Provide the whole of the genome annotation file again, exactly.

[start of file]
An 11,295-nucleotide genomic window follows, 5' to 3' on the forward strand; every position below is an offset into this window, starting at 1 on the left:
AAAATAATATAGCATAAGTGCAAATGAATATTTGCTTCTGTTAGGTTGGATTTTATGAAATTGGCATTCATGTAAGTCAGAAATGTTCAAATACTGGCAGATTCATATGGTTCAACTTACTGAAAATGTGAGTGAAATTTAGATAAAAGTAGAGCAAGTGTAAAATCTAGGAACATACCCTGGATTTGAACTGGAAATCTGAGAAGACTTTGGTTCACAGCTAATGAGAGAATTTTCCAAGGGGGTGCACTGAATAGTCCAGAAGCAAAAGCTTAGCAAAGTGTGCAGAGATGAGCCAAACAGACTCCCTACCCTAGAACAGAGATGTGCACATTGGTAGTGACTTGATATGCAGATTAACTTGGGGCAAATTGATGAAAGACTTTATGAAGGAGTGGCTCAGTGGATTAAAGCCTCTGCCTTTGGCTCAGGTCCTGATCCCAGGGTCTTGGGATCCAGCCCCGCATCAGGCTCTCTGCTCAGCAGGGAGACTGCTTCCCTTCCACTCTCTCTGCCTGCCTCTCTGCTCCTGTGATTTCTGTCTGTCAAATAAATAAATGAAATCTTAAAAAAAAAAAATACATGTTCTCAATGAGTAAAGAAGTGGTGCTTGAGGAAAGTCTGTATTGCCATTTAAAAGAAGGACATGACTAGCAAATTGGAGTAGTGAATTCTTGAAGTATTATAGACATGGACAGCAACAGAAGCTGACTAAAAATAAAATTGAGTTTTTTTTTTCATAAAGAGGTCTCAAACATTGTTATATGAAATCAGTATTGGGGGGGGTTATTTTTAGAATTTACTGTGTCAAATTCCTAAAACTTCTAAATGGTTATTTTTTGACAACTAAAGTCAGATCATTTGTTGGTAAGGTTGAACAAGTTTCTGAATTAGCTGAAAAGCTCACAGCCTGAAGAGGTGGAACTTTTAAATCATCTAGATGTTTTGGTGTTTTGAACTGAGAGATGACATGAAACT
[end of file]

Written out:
An 11,295-nucleotide genomic window follows, 5' to 3' on the forward strand; every position below is an offset into this window, starting at 1 on the left:
AAAATAATATAGCATAAGTGCAAATGAATATTTGCTTCTGTTAGGTTGGATTTTATGAAATTGGCATTCATGTAAGTCAGAAATGTTCAAATACTGGCAGATTCATATGGTTCAACTTACTGAAAATGTGAGTGAAATTTAGATAAAAGTAGAGCAAGTGTAAAATCTAGGAACATACCCTGGATTTGAACTGGAAATCTGAGAAGACTTTGGTTCACAGCTAATGAGAGAATTTTCCAAGGGGGTGCACTGAATAGTCCAGAAGCAAAAGCTTAGCAAAGTGTGCAGAGATGAGCCAAACAGACTCCCTACCCTAGAACAGAGATGTGCACATTGGTAGTGACTTGATATGCAGATTAACTTGGGGCAAATTGATGAAAGACTTTATGAAGGAGTGGCTCAGTGGATTAAAGCCTCTGCCTTTGGCTCAGGTCCTGATCCCAGGGTCTTGGGATCCAGCCCCGCATCAGGCTCTCTGCTCAGCAGGGAGACTGCTTCCCTTCCACTCTCTCTGCCTGCCTCTCTGCTCCTGTGATTTCTGTCTGTCAAATAAATAAATGAAATCTTAAAAAAAAAAAATACATGTTCTCAATGAGTAAAGAAGTGGTGCTTGAGGAAAGTCTGTATTGCCATTTAAAAGAAGGACATGACTAGCAAATTGGAGTAGTGAATTCTTGAAGTATTATAGACATGGACAGCAACAGAAGCTGACTAAAAATAAAATTGAGTTTTTTTTTTCATAAAGAGGTCTCAAACATTGTTATATGAAATCAGTATTGGGGGGGGTTATTTTTAGAATTTACTGTGTCAAATTCCTAAAACTTCTAAATGGTTATTTTTTGACAACTAAAGTCAGATCATTTGTTGGTAAGGTTGAACAAGTTTCTGAATTAGCTGAAAAGCTCACAGCCTGAAGAGGTGGAACTTTTAAATCATCTAGATGTTTTGGTGTTTTGAACTGAGAGATGACATGAAACT